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Everyone should have a great love affair with a city.
A love affair that rivals Holly Golightly and Paul Varjak’s in Breakfast at Tiffany’s – its passionate and crazy and always leaves you guessing.
Mine is with New Orleans.
A city full of debauchery, excitement, and thrill.
And let’s be honest, booze – lots of booze.
I hate to put a cliche to it, but you truly never know what’s going to happen when you’re there.
My love affair with New Orleans began when I was 13.
My father took my brother and I to the French Quarter.
We went in the daytime, otherwise, I too, like you probably are now, would be questioning his parenting skills for taking a 13 year old and an 8 year old to the quarter.
One look at all that architecture and I was hooked.
There is a spirit in New Orleans that you just can’t quite describe.
You either love it or you hate it.
There can be no gray area with this city.
I am madly in love with it – and not just with the architecture anymore.
I am madly in love with the lore of Marie Laveau and her voodoo, the legends of Storyville and Norma Wallace, The Last Madam, the cities of the dead, the sound of jazz in the air and the ghostly whispers of great writers that once walked the quarter.
When I drug Grunt Labor there for the first time, he balked at me as I left pennies on Marie’s grave, followed by a visit to the voodoo temple to buy vesta powder, sage, and brick dust.
The day he came home and found me scattering the brick dust across our threshold and waving burning sage through our beloved foreclosure, I’m pretty sure he was ready to call the psychiatric ward.
We haven’t had any evil spirits here yet. Just sayin’.
Grunt Labor and I had to cash in some unused plane tickets before the new year. We had one weekend to jet away and only one place made sense: NOLA.
We left on a Friday at noon and were enjoying drinks and BBQ shrimp (a messy, but must-have dish) in the quarter by 7pm.
We spent too much money, ate too many beignets, drank too much bourbon, and walked it all off perusing the quarter.
And the best absolute my-life-is-now-complete thing about this trip?
I got to go in a whorehouse.
One of the most fascinating things to me about New Orleans is its history of vice.
I devour books on Storyville (New Orlean’s Red Light District in the early 1900’s).
My absolute favorite tale of prostitution in New Orleans in the one of The Last Madam, Norma Wallace. I have read the book three times now. I will read it at least 100 more times before I die.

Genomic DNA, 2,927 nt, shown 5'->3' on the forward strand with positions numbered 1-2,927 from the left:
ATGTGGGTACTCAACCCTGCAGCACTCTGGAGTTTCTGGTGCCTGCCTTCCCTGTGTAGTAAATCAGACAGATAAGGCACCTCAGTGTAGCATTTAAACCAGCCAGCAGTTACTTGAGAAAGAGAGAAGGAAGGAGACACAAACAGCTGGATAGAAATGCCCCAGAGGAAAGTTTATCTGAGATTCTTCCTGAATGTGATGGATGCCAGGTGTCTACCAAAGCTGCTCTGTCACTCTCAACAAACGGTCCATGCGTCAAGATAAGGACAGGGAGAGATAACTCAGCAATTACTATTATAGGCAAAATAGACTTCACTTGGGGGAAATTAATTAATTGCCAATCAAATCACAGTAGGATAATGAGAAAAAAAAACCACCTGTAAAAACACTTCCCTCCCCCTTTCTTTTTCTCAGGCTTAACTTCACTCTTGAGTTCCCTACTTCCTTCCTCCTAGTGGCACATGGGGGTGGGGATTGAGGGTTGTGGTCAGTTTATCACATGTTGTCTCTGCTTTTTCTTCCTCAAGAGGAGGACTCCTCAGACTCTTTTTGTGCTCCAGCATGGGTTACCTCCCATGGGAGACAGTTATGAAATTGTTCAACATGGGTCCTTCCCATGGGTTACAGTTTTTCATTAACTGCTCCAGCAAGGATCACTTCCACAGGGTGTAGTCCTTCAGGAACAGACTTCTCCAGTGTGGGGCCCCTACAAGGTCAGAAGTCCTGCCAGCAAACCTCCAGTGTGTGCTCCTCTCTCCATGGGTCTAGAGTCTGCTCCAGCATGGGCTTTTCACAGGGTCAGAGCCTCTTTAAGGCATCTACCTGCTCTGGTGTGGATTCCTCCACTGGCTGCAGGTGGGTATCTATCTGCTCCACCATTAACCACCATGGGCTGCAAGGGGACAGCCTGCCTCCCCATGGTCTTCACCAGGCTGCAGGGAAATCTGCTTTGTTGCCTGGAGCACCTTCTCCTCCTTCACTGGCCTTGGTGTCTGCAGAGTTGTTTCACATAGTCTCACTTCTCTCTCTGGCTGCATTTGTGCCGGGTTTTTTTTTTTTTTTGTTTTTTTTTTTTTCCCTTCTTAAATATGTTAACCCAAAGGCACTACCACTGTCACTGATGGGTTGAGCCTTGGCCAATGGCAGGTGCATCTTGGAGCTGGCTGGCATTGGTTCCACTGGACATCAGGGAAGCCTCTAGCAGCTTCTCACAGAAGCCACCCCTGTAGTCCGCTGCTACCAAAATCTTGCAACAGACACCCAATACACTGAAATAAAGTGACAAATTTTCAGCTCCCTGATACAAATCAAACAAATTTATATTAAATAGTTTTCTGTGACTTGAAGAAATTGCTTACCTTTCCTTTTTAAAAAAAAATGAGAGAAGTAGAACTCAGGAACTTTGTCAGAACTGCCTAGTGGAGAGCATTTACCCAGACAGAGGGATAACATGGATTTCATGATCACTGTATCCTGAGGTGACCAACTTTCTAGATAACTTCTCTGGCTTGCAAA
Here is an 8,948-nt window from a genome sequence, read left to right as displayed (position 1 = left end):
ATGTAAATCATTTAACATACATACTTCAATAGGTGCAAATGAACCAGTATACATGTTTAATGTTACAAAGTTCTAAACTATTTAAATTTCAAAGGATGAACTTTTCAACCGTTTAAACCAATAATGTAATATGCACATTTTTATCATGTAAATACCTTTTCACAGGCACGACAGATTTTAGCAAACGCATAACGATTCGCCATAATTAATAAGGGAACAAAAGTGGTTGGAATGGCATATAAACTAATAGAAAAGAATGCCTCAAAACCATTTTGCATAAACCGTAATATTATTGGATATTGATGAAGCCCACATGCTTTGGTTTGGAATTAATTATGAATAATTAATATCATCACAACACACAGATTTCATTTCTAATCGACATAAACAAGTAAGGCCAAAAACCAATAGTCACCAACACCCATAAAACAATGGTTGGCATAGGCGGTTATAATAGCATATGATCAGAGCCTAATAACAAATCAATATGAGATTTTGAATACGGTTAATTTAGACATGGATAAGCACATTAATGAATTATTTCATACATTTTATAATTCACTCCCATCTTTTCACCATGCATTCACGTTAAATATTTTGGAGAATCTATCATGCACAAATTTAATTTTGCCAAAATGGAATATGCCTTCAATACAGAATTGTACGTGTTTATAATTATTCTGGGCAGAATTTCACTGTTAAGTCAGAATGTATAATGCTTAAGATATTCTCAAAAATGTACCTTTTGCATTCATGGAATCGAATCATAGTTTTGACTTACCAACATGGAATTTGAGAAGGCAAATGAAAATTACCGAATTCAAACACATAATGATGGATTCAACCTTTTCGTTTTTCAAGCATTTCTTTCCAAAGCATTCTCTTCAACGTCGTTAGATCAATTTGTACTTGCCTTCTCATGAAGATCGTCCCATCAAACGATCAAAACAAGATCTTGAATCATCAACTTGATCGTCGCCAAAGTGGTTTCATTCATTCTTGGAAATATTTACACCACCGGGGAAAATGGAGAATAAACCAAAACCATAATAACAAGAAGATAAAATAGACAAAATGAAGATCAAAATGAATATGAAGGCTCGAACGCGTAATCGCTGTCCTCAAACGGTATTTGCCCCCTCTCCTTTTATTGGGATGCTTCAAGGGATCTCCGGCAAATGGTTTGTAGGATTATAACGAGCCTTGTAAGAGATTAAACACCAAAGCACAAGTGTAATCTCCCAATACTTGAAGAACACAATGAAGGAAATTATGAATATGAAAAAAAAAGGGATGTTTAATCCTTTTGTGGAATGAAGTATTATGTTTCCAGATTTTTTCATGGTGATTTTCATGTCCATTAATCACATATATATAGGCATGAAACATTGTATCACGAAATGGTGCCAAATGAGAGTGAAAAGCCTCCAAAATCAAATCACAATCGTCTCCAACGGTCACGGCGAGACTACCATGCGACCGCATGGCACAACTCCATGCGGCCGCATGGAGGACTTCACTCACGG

Norma Wallace was, as the title of the book states, The Last Madam of New Orleans. She ran her upscale house of prostitution until the mid 60’s. She entertained movie stars, gangsters, and high political officials. There wasn’t a better house than The Queen’s.
Armed with my book in hand, Grunt Labor and I set out to see her last residence in the quarter where she entertained: 1026 Conti Street, coincidentally (or not?), also once the house of E.J. Bellocq, the famed photographer of Storyville. As we walked down Conti, I was worried the house may no longer be standing while I was frantically scoping out house numbers.
But it was still standing.
I snapped a few pictures of the front of the house, the sign hanging on it, and then realized someone was coming out of the door. I apologized for being that corny tourist and started to walk away.
But then something amazing happened.
One of the men coming out of the house was Mark Boline.
A broker who just so happened to be the broker for the apartments which 1026 Conti have become.
A ridiculously nice man that asked if we would like a tour.
I nearly wet myself.
As Grunt Labor gives me the look of, Are you crazy?! Should we really be going into a house with a man we don’t know in a city that’s crazy as hell?!, I followed the man inside the house.
I may die in the whorehouse, but damn it, I’ll die crossing something off the bucket list.
Mr. Mark Boline was completely harmless – and totally made this girl’s
day year. Thank you, sir.
The entryway is lined with paintings and photographs remembering the past owners of the residence, Norma Wallace and E.J. Bellocq.
The painting on the left was done from one of the famed photographs E.J. Bellocq took in Storyville. The top right picture is of two paintings that grace the wall – one of Norma Wallace and one of E.J. Bellocq. The bottom right picture is a series of photographs of Norma and the residence.
The courtyard was nothing short of stunning.